The moment it all went pear-shaped for Australia.
The moment it all went pear-shaped for Australia.

Socceroos coach: ‘He didn’t know’

IF ever Al Pacino's legendary "game of inches" speech from Any Given Sunday applied to a sporting contest it was this.

Australia was denied what could have been its greatest World Cup victory - or at least a group-shaping draw - by the barest of margins in a 2-1 defeat to France on Saturday.

If Josh Risdon was able to fling his leg out just one more inch perhaps the contact he made with the ball before bringing down Antoine Griezmann would have been definitive during that gut-wrenching video review.

If similarly unfortunate fullback Aziz Behich could have stretched just an inch further he may have cleared a ball Paul Pogba managed to loop into Mat Ryan's net.

No doubt there were plenty of ifs from a French point of view too, but the reality is Australia contained an attacking unit featuring the world-class talents of Griezmann, Kylian Mbappe and Ousmane Dembele for most of the match.

With a surprising level of comfort for long periods too.

"(I'm) proud and disappointed," Socceroos coach Bert van Marwijk said. "We gave a very good performance. Nobody expected that we could play like this against France. I think there were a lot of moments they didn't know what to do anymore. The players of France, they said it themselves. So that's a big compliment for us."

The expected onslaught, which appeared on the cards when the French directed four shots on target inside the first eight minutes, never quite happened.

An Australian team determined not to suffer the all but tournament-ending torpedoes their predecessors had at the 2010 and 2014 World Cups - when we conceded twice inside the first half hour at both competitions - were compact and committed early.

The closest either team came to scoring in the first half was when France's Corentin Tolisso very nearly turned Mile Jedinak's glancing header into his own net.

SOCCEROOS COACH: 'HE DIDN'T KNOW'

 

Accusations flew.
Accusations flew.

But after another steady 15 minutes to open the second stanza, Australia's stoic display was undone when Aaron Mooy bought every piece of candy N'golo Kante was selling and France charged straight through the heart of our defence.

Risdon made a desperate lunge in an attempt to poke the ball out of harm's way but his boot caught the trailing leg of Griezmann and brought him to ground.

For a moment it appeared as though Australia had dodged a bullet as play continued but, in a move which drew a nervous groan from the Aussie supporters in the crowd, referee Andres Cunha blew his whistle and decided to take another look.

He rewatched the tackle on a pitch-side monitor before walking back on to the pitch and pointing to the spot. Van Marwijk remarkably accused the referee of being unsure.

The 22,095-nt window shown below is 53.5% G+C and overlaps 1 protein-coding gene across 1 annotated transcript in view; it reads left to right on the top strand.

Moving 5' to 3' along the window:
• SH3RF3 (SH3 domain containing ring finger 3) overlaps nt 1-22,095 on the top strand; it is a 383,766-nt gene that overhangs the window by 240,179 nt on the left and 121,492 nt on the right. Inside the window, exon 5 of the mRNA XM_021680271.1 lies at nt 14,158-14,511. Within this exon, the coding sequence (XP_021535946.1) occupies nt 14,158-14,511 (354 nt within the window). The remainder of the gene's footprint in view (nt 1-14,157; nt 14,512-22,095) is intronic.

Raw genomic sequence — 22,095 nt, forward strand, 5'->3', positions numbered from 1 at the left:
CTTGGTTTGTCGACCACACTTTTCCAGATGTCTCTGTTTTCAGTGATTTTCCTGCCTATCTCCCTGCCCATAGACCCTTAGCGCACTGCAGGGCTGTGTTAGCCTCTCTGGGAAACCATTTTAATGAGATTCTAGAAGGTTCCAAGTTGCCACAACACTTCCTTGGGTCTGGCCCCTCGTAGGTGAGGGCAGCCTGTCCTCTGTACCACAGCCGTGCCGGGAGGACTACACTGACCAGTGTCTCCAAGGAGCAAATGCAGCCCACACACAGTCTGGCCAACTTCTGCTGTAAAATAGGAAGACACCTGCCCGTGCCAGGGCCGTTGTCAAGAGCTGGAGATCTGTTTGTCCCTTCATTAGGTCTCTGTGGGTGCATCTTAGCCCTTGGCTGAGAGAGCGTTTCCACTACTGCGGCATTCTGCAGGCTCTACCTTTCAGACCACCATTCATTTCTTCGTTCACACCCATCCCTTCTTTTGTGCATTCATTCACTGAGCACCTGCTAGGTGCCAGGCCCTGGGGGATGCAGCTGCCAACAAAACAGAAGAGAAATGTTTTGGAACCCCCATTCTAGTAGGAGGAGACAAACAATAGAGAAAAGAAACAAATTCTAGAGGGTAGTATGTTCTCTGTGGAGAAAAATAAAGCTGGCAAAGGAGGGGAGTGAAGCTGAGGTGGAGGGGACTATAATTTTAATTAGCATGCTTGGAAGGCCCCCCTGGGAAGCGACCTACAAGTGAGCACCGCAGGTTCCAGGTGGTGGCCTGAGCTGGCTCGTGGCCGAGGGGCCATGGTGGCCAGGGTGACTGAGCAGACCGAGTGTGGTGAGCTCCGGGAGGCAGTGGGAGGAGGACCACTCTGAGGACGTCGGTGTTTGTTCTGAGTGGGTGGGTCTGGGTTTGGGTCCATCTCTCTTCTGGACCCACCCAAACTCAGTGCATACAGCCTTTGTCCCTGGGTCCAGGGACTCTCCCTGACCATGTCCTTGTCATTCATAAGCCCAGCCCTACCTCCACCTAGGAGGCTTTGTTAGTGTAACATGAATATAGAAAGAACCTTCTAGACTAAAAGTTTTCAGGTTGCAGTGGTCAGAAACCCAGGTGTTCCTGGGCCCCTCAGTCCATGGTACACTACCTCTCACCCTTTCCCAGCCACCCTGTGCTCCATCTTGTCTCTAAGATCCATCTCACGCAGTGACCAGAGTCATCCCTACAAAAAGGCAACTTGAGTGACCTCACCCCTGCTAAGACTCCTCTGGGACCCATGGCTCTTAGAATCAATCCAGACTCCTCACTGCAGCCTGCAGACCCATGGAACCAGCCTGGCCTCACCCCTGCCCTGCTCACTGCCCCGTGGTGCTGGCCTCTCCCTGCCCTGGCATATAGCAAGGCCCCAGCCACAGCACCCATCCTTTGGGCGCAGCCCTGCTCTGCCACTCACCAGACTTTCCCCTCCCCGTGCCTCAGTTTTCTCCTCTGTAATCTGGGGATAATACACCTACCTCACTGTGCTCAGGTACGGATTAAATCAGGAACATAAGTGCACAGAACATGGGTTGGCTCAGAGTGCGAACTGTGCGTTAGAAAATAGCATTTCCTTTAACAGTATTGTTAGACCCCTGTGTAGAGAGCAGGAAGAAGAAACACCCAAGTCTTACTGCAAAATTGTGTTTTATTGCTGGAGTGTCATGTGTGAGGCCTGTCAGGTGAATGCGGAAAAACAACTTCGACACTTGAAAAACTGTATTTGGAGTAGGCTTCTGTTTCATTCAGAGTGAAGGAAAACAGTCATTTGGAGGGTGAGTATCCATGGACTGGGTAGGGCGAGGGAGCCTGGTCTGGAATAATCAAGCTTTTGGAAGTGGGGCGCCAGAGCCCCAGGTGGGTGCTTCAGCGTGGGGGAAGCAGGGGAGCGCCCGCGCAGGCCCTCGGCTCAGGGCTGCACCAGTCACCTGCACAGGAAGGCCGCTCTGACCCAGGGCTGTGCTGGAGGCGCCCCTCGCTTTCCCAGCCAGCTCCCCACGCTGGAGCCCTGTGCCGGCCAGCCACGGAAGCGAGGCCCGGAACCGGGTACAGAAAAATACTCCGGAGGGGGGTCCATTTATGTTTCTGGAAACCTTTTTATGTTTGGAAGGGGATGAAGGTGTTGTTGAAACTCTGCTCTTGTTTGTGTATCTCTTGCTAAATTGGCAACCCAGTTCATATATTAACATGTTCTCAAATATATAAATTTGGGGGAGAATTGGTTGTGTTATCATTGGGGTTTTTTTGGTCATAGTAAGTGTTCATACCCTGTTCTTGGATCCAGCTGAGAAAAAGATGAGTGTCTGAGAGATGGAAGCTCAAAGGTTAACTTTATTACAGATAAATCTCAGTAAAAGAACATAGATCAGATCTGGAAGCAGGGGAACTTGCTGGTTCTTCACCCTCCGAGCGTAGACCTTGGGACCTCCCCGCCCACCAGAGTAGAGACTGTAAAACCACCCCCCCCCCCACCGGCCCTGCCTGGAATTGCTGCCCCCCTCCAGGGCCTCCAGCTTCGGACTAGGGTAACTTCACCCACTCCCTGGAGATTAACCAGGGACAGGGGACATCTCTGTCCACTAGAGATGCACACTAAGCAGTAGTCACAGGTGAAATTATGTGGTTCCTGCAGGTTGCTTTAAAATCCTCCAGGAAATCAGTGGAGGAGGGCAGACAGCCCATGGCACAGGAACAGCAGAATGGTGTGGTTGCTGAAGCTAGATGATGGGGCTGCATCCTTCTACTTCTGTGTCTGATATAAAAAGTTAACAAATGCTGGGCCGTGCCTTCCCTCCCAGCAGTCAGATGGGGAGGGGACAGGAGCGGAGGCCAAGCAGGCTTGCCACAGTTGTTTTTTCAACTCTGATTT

"The body language was that he didn't know, from my position," van Marwijk said.

Griezmann left Mat Ryan wrong-footed and easily slotted home the opener, but within minutes Australia responded.

One of Aaron Mooy's ever-dangerous free kicks drew a brain fade from French defender Samuel Umtiti as he clearly lifted his hand to punch away the ball. Socceroos captain Mile Jedinak scored his 19th goal for his country from the spot and it was 1-1 with half an hour to play.

Australia didn't really look like scoring but France wasn't really either until Pogba, who had not been allowed to take his usual control of the midfield, poked home an 80th minute winner. "A lucky goal," van Marwijk said.

It said much about the way Australia was able to shut down the French - who will likely face heavy scrutiny in their homeland for a performance which doesn't suggest they're a legitimate threat to win this tournament - that Griezmann was named Man of the Match. There just weren't that many options among the winning team, largely because of the epic performances from Trent Sainsbury and Mark Milligan in the centre of Australia's defence.

"It was a highly difficult match, it was complicated, the Australian team was very good," French coach Didier Deschamps said.

"We were not quick enough (with our ball movement) and this favoured Australia."

But just like the Socceroos of 2006 know from their oh-so-close round of 16 defeat to Italy, you don't get anything for near-misses. It means Australia enters Thursday's game against Denmark with a hill to climb if its to progress past the group stage.

"When you see this game you must have confidence for the rest of the tournament, that's normal," van Marwijk said.

BERT'S FULL COMMENTS ON THE RISDON PENALTY

 

Everyone inside the stadium had a good look at the penalty shout.
Everyone inside the stadium had a good look at the penalty shout.

"I (haven't seen) it back on television. From my position, I couldn't see it really well, I thought at first it was no penalty …

"I hoped that maybe one time there will be a referee very honest. When you, in that moment, on your own, go to the video screen, I saw him standing there, the body language was that he didn't know, from my position, and then you have to take a decision: France or Australia?

"I got a lot of reactions and let's say from 10, seven people say penalty and three say no penalty. So I don't know, I have to see it. But it's very difficult. Also very difficult to decide for a referee with 50,000 people on his back to decide when he is doubting.

"On the other side, he was standing very close to the moment of the penalty and he directly said no penalty, he directly said go on. He's also a human being, everyone makes mistakes. But when you're 100 per cent sure it's no penalty and you go and you doubt … you have to ask him."



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